In brief, the U.S. corn crop was pegged at 11.741 billion bushels, up 128 million from last month. The soybean crop was placed at 3.15 billion bushels, up 43 million from October. Wheat production, however, was trimmed by six million bushels. We'll have more on USDA's crop and ending stocks reports in a moment.
The markets, which found the reports mildly bearish, already were pondering an unexpected midweek surprise. The USDA on Wednesday confirmed America's first case of soybean rust in Louisiana. The yield-busting disease was found on two plots of a Louisiana State University research farm near Baton Rouge.
Greg Tylka, Plant Pathologist, Iowa State University: "We've been planning for this day, for this announcement for the past two years. And we hoped that we wouldn't have to spring into action for another year or two, but we feel fairly well prepared and we knew this day would come at some point."
Iowa State University Plant Pathologist Greg Tylka (TILK-uh) coordinated training sessions last summer for hundreds of crop experts learning to identify soybean rust.
Tylka claims weather conditions will determine when the disease will reach the top soybean-producing states in the Midwest.
Greg Tylka, Plant Pathologist, Iowa State University: "The 2004 growing season would have been a sonder frul year for rust 'cause we had fairly moderate temperatures and lots of moisture. If 2005 is a hot, dry year for Iowa, or the upper Midwest, the soybean belt, rust will have much less impact than if the weather in 2005 is moist and cool again."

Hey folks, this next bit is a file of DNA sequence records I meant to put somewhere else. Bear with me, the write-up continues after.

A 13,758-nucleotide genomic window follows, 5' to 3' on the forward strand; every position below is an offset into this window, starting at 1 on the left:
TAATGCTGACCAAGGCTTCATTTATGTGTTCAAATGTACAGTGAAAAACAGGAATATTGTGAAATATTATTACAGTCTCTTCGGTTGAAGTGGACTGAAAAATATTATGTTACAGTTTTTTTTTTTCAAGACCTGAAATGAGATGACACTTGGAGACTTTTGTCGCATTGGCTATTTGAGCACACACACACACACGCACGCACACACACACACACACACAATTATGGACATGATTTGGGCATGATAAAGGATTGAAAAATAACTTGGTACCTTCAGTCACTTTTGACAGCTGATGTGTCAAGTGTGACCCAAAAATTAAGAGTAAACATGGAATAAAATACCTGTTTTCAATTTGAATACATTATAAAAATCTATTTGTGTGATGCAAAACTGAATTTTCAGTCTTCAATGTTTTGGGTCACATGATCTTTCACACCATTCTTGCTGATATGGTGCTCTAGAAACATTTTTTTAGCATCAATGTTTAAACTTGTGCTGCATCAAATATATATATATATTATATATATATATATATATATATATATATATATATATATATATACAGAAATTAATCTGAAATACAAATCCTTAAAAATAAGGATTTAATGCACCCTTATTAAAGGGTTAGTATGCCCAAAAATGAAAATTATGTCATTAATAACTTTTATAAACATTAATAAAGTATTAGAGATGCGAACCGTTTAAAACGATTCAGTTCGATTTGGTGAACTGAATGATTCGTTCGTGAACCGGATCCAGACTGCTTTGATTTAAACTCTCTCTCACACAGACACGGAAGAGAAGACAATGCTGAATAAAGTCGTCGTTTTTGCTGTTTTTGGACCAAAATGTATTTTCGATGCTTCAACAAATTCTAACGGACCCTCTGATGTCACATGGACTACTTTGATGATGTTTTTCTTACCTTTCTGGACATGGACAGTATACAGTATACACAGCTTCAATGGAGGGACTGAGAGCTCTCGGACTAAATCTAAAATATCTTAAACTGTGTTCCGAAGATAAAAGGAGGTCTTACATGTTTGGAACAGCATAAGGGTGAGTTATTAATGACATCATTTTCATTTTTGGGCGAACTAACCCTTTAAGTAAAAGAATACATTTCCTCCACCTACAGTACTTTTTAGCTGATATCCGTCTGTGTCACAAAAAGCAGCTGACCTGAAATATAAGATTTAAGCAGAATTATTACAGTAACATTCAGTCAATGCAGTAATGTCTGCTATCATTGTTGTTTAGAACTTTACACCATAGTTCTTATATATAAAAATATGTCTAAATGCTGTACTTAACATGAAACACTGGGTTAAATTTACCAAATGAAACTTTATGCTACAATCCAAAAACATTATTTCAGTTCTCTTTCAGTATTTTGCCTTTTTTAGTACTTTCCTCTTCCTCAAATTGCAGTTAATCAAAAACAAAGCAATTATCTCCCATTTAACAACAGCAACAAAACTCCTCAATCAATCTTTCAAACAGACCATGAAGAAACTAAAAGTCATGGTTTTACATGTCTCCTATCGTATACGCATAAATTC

The fungus begins as small lesions on the lower leaves of the plant that increase in size and change from gray to reddish brown on the undersides of the leaves.
Soybean rust is spread primarily by wind-borne spores capable of travelling long distances. The government believes the first U.S. case is related to this year's active hurricane season.
With this year's soybean harvest complete, producers are turning their attention to next year's growing season. And experts claim early detection is the key to minimizing the effects of the disease.
David Wright, Iowa Soybean Association: "There isn't a whole lot of time between identification of soybean rust and treatment to minimize yield loss."
While soybean rust can be devastating, the disease can be managed through the judicious use of fungicides. Additional fungicide expenses could cost growers up to $25 per acre to control the disease.
According to the Iowa Soybean Association, losses due to soybean rust could reach into the billions of dollars.